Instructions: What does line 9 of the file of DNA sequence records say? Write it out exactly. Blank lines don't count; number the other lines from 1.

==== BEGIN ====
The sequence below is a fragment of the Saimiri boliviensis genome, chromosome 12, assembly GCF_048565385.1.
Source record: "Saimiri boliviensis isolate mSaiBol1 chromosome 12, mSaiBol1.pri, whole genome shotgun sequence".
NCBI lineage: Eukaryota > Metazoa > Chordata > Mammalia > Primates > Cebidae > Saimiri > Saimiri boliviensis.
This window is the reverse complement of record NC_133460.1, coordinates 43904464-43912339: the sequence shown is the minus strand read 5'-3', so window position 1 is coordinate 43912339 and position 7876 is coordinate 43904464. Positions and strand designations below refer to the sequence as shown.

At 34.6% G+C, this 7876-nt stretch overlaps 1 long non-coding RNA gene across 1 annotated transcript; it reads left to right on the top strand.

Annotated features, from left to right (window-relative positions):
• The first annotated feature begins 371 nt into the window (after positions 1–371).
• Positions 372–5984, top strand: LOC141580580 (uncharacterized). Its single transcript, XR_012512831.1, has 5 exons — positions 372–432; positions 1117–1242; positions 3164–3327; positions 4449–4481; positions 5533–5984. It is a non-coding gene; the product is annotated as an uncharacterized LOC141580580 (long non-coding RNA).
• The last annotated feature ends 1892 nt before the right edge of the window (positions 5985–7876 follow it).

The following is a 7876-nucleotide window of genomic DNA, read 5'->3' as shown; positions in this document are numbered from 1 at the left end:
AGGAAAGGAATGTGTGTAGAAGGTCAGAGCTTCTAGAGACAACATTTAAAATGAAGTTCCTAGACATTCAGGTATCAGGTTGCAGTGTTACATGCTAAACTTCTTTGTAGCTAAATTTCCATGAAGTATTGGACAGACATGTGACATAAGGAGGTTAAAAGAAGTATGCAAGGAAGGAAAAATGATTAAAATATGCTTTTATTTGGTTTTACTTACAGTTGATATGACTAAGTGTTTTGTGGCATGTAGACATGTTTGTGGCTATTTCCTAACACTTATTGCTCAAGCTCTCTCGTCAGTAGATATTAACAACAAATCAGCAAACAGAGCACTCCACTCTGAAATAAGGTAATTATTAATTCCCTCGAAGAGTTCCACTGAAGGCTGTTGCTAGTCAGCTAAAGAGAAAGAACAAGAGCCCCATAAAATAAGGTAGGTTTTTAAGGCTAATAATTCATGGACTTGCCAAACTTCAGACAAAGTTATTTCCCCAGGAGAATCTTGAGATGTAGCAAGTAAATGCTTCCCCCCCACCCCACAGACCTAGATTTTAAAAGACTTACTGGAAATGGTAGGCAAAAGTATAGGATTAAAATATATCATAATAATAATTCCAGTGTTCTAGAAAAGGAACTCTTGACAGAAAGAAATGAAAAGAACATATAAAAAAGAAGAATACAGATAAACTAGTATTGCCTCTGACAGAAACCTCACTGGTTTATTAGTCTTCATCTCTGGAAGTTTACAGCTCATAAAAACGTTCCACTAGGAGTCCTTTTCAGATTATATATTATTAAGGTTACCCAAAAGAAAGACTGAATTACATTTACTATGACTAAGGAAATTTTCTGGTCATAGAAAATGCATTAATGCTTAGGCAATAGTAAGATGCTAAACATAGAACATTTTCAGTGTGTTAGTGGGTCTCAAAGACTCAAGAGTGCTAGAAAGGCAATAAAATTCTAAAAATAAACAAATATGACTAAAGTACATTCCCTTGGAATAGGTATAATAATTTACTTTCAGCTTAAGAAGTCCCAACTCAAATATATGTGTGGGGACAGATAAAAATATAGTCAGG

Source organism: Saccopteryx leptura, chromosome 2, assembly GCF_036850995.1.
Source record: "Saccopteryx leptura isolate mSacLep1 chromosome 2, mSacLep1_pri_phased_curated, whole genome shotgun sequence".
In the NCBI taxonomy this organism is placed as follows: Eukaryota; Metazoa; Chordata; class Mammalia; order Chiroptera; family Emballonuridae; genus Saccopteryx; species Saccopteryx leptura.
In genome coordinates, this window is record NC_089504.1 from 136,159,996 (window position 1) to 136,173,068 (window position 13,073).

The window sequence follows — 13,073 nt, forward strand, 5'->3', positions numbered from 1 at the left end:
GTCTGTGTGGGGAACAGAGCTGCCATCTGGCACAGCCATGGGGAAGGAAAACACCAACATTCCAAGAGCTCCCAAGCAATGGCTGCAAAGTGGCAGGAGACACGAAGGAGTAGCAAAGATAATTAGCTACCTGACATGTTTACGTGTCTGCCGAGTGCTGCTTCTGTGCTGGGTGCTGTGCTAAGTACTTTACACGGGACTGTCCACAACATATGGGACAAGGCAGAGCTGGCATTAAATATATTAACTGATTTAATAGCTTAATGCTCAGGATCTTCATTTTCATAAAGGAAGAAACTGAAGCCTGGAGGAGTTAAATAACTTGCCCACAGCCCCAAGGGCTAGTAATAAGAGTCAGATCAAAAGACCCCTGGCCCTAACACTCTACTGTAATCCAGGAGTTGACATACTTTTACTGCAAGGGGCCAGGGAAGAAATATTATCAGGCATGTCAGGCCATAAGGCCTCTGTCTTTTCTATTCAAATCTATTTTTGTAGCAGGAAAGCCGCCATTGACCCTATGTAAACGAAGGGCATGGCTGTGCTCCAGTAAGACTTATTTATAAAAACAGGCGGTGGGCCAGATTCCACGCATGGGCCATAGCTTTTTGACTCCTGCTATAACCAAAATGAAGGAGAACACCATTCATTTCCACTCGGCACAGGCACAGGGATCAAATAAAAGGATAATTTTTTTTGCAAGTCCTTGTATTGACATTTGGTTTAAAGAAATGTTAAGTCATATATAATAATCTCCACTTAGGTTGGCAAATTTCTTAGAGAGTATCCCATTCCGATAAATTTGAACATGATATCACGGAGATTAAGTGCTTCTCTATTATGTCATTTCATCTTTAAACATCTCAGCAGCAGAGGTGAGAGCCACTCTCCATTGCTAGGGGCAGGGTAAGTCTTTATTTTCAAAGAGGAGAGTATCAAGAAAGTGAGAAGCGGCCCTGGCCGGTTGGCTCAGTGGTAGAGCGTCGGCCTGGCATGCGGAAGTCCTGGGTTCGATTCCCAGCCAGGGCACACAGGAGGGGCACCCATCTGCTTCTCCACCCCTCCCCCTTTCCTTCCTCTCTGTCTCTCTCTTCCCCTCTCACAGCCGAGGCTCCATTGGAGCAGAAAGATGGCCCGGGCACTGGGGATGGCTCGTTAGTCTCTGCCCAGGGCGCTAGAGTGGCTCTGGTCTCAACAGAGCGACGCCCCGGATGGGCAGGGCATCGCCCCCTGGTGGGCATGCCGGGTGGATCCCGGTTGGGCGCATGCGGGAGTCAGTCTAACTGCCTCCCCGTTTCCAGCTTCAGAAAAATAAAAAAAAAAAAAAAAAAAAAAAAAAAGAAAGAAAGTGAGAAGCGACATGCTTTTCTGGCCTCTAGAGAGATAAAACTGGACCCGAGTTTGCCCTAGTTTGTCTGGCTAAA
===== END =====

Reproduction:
• The last annotated feature ends 1892 nt before the right edge of the window (positions 5985–7876 follow it).